Fair go culture is evident in many aspects of New Zealand life, from the way that people interact with each other to the way that businesses operate. For example, New Zealanders are generally willing to help others in need, and they expect businesses to do the same and specifically to be honest and fair in their dealings with customers.
It seems relatively common sense that businesses that are seen as fair are more likely to be trusted. However, it seems that many brands and organisations are missing the mark – with 1 in 8 interactions that people have with organisations deemed unfair.
When considering how many different engagements people have, it’s clear these interactions can lead to a lot of heightened negative emotions.
It's important to consider that not all industries are created equal when it comes to fairness – in fact, there are large fairness gaps across and within industries.
Despite differences, there are some universal trends we can track across industries.
One of the most common causes of unfairness in customer experiences is a lack of clear communication. Here are some direct quotes that address this breakdown in communication from people we interviewed:
“My neighbour got a new plan that is being offered and it's way better than mine. They never told me about it”.
“You sold me on No.1 in customer service, local call centre, but it takes me 45 minutes to get hold of you.”
Unfairness is often exacerbated by people feeling they are made to wait or put in extra effort to achieve their desired outcome:
“I waited six months for my flight credit.”
“I ordered online, only to see the next day you had a special going. Before my product was sent, I asked for the cheaper promo price. You said I would need to return the first purchase before you could process the next item.
In other circumstances, strict T&Cs can leave people feeling unheard and uncared for, especially in moments of crisis:
“When there was flooding in Auckland there were no refunds [on event tickets] I felt that was very unfair and unreasonable, not in a good spirit, they were expensive.”
"I introduced my cousin to my power company because I was loyal to them and he got a really good plan – but I was told I couldn't because I was on a contract.”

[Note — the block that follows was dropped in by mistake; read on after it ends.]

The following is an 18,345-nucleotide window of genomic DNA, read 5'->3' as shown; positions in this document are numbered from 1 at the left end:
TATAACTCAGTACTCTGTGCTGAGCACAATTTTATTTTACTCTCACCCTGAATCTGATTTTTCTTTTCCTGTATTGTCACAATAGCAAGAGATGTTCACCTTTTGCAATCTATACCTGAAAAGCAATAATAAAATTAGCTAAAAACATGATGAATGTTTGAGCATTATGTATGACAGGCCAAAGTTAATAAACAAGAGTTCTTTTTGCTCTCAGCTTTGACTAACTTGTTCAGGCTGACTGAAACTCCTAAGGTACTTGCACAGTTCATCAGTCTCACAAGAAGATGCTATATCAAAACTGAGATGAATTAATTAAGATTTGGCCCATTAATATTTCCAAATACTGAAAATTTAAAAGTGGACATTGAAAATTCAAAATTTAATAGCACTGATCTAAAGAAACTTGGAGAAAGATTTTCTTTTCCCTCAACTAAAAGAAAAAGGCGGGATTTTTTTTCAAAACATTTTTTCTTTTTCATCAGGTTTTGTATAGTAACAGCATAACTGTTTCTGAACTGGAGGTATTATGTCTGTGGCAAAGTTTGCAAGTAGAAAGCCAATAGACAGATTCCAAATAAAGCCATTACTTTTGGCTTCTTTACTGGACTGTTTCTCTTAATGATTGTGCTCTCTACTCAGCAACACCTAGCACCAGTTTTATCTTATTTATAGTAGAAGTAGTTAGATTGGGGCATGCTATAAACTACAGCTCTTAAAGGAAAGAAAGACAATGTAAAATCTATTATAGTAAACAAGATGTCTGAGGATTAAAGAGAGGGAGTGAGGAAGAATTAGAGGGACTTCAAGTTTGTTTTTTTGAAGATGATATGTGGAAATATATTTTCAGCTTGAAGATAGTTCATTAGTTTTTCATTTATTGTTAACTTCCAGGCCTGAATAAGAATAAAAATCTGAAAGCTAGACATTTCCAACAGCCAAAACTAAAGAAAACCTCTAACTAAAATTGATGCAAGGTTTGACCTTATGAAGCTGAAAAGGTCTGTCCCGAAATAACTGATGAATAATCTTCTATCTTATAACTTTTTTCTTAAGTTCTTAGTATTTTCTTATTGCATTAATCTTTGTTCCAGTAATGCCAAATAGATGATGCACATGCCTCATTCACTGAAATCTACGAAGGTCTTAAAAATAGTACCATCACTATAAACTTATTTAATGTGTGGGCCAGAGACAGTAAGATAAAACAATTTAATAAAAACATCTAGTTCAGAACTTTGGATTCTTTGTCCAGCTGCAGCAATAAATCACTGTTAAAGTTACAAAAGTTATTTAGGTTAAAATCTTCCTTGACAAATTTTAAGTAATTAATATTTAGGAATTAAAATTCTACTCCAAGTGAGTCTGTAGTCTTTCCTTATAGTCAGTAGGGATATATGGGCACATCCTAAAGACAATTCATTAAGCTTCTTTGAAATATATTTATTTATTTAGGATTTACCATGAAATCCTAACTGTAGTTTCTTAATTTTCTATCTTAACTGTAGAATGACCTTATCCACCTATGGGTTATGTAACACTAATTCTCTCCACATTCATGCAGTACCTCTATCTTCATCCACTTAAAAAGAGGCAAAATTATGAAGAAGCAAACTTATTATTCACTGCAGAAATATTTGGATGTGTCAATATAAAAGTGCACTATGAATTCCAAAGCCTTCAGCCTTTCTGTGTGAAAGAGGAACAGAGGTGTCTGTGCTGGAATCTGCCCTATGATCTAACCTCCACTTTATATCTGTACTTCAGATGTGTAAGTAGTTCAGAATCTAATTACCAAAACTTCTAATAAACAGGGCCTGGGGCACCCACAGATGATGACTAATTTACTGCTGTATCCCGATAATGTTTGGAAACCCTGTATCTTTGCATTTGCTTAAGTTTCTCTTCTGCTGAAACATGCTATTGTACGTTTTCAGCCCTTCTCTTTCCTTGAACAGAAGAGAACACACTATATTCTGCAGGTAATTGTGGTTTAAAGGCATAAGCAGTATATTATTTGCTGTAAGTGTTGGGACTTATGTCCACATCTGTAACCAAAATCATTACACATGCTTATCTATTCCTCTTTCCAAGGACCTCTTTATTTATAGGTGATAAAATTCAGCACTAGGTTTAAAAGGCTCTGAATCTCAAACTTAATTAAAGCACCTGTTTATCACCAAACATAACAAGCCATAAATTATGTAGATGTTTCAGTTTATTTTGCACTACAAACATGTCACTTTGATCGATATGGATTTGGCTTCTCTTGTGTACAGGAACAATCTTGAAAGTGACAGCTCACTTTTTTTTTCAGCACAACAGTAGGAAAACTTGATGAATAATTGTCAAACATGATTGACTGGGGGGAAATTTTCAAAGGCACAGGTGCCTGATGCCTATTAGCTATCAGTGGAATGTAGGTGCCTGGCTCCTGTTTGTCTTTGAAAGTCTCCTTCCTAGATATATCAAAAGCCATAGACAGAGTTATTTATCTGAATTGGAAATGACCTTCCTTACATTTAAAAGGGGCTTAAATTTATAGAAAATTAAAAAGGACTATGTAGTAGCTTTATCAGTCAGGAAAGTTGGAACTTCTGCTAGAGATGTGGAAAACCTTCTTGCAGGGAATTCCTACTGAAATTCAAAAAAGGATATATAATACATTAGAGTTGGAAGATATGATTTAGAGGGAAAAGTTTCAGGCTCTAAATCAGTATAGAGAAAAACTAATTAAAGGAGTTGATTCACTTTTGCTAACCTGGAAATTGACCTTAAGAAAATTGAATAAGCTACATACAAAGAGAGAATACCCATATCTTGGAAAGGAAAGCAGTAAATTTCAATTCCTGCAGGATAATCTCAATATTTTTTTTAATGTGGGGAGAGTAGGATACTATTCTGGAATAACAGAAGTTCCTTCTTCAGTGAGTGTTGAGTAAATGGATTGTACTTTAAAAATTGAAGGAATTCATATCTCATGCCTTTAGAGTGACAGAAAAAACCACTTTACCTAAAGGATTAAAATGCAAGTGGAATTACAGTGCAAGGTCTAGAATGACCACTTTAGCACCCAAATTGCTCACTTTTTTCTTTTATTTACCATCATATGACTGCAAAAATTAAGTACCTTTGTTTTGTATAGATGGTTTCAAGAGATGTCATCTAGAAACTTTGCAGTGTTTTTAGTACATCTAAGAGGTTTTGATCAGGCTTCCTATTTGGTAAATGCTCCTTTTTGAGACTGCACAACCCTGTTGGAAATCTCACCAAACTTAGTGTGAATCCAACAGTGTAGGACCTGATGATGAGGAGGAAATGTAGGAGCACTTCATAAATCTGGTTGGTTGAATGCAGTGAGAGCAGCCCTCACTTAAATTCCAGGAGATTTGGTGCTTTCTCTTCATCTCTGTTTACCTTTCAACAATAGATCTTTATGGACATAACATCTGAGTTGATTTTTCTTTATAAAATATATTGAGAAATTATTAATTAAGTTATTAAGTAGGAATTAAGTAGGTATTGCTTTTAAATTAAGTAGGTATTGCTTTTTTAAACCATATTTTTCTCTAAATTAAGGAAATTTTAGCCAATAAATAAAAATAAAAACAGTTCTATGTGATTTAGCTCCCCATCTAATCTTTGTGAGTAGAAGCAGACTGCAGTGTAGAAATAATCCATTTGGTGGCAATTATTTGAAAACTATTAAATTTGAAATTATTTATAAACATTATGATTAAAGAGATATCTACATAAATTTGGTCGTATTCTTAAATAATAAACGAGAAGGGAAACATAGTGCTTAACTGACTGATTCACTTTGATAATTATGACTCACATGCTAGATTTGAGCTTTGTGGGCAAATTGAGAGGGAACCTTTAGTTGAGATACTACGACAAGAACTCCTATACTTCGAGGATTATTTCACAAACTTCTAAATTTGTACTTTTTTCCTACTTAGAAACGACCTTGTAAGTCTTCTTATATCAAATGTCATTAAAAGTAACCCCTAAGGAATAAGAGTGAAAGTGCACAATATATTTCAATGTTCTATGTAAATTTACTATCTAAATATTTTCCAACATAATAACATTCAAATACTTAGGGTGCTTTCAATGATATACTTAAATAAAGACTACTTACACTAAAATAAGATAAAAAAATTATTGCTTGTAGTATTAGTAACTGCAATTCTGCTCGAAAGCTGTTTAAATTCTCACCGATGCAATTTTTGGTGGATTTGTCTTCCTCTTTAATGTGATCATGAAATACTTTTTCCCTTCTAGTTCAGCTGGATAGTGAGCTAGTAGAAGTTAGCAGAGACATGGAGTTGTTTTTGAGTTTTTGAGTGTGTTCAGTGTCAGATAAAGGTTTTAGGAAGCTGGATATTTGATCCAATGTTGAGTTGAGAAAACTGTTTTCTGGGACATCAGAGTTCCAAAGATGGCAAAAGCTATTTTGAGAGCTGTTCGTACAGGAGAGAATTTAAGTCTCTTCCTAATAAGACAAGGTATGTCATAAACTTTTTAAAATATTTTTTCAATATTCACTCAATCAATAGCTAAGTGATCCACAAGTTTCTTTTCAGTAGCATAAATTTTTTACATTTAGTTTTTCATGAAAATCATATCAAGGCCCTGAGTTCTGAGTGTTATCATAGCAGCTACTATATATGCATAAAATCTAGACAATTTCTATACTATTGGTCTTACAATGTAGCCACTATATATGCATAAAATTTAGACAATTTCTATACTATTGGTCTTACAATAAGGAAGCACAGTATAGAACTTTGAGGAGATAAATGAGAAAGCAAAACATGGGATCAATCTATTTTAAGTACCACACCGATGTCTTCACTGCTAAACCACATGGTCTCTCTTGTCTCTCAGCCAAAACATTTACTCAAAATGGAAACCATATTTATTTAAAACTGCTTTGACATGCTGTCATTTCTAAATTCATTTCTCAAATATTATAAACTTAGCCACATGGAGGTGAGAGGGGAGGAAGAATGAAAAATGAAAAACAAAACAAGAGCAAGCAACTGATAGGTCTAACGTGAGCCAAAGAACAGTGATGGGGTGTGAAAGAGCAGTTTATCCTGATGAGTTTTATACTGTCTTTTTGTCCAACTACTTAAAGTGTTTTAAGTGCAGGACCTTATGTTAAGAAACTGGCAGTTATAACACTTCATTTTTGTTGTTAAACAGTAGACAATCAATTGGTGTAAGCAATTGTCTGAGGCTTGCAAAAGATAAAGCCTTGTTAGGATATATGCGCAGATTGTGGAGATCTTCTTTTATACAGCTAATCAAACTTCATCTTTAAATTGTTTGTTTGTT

Other examples of unfairness include hidden charges, pricing on essentials, lack of planning, monopoly/duopoly exploitation and employee and supplier treatment. These examples highlight the importance of transparency and fairness in all aspects of business dealings.
Ever heard of the saying ‘leaves a bad taste in my mouth?’ It has a scientific basis – research has shown that unfairness can elicit the same physiological response as bad tastes and insect bites.
It’s clear that strong negative emotions result when people experience perceived unfairness – and that these emotions have a direct line to behaviour. If people feel unfairly treated, they try to counter that with their own behaviour to regain balance - through complaints, churn, detraction, reviews and punishing the brand. By understanding the different types of unfairness that people experience, businesses can take steps to avoid them and build trust and loyalty with their customers.
So, what can businesses and organisations do to be seen as fair?
What does it mean to be fair in today's world? What are the different ways that businesses can promote fairness? And how can businesses make sure that they are being fair to all their stakeholders, including their customers, employees and suppliers?
These are just some of the questions that businesses and organisations need to consider as they strive to live by the Kiwi sense of fairness. The answers to these questions will vary depending on the specific circumstances, but the important thing is that businesses and organisations are willing to have these conversations and take steps to align themselves with fairness in their decision-making.